‘I’ve been a guide at this this hut for 12 years. I’m so excited about the place,’ she continued unfazed. ‘I talk a lot and I talk fast. Can everyone understand me?’ she said.
‘Yes,’ we all said.
‘Can you do the bird growl?’ shouted the youngest member of Team-15.
Katie-Pai had her spiel and she was sticking to it. Ross had given us his nature talk the night before, complete with taxidermied rodents and male bird calls. He’d talked up Katie’s female kiwi sound; vouched for its authenticity. I checked my pack-sore shoulders for abrasions and fidgeted, along with 39 other trampers. Katie-pai was just warming up.
‘I’m so excited,’ said Katie-pai. ‘I’m excited about rain. The annual rainfall on the Milford track is around 7 meters.’ I started getting excited about then, my raincoat had leaked after about an hour, in what you’d probably term drizzle in Fiordland.
‘But there’s nothing you can do about the weather. And the forecast is actually good for tomorrow. Perfect for your walk over the Mackinnon Pass, where the views are SPECTACULAR!!! We’ve also just put in a new hut for you. The last one blew away.  Oh and the toilet. We’ve made that special too. We’ve put a window in so you can look at the view while you’re doing your business. There’s a rope on the inside which you need to hang on to if you don’t want anyone to walk in on you. Are there any questions?’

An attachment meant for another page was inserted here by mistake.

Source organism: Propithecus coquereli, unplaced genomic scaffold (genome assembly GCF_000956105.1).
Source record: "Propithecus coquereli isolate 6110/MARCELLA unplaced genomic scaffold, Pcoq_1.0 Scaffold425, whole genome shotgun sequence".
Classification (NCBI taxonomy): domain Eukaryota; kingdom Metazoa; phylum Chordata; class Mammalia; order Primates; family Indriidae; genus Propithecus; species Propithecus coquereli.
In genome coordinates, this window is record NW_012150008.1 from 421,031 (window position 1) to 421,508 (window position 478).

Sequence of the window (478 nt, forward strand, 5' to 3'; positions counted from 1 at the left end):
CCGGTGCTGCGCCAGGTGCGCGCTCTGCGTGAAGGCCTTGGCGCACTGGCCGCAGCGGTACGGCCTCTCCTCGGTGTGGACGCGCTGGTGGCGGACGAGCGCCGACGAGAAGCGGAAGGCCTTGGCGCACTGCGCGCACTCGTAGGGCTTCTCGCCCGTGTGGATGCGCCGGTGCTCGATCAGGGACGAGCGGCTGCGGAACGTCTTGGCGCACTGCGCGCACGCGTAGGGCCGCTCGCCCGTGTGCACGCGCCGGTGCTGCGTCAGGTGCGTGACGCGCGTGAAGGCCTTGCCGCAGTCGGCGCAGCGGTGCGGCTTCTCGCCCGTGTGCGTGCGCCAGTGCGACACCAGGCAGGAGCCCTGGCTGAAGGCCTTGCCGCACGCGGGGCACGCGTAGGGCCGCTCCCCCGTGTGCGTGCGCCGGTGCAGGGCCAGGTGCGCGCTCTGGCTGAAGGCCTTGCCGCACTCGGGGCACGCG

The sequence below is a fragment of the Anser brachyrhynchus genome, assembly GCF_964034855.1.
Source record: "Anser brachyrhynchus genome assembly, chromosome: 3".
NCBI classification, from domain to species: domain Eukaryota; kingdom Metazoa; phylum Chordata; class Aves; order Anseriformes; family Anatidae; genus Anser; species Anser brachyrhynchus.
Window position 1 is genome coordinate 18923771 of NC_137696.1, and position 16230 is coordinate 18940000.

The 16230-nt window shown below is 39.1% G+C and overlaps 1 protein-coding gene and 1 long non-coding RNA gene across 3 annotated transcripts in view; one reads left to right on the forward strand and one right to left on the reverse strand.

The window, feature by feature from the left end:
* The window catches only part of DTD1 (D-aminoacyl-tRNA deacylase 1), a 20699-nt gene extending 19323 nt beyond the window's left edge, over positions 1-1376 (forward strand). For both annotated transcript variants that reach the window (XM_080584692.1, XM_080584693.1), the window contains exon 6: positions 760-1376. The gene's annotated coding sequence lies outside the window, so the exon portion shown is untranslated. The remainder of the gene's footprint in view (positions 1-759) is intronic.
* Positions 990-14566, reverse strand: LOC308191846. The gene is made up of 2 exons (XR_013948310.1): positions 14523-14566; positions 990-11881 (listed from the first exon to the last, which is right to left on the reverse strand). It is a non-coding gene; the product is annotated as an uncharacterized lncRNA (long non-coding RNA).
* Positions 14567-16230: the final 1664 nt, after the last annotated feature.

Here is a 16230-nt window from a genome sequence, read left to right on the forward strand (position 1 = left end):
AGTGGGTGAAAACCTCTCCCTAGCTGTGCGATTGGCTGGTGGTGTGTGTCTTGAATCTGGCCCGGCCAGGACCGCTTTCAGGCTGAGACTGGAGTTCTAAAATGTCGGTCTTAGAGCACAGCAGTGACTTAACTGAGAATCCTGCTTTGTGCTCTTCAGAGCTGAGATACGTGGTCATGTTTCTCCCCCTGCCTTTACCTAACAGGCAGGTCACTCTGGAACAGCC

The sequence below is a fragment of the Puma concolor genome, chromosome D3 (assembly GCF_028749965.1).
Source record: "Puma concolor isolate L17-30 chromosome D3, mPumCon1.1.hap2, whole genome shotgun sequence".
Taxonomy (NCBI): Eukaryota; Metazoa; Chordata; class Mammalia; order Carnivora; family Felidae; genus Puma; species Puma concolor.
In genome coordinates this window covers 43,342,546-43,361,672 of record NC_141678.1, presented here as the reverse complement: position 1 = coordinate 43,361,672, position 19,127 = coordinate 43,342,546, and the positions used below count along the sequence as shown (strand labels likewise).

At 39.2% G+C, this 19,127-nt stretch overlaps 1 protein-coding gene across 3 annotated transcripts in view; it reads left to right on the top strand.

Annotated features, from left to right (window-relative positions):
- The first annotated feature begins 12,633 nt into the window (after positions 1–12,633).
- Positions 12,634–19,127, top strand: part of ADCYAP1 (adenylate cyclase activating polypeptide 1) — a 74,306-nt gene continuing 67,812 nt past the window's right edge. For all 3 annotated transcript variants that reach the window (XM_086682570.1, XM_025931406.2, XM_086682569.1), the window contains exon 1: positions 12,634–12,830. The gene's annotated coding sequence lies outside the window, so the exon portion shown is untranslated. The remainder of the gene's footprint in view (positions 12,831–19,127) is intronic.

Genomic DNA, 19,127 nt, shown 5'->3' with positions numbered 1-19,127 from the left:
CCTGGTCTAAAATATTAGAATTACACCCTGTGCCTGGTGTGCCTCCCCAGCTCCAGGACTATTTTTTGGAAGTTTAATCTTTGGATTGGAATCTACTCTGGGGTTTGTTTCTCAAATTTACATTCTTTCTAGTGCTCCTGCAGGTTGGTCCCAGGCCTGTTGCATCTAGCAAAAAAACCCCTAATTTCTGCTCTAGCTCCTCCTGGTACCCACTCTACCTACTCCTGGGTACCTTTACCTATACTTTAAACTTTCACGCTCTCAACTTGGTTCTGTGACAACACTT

‘I’ve got a question,’ said the kiwi-scottish member of Team-15, a little too politely. ‘If you’re holding the rope…how do you wipe your bum?’
Katie-pai had had hecklers before, she played it cool. When the laughter died down, our youngest member asked again, ‘Can you do the kiwi bird growl now.’
Katie-Pai pretended not to hear and carried on. ‘It’s going to rain on day 4 when you’re walking from the Dumpling Hut through to Sandfly point. As I said, us hut wardens love the rain. It makes the bush sparkle. The greens are brighter, the mosses and ferns come alive. The waterfalls are bigger.’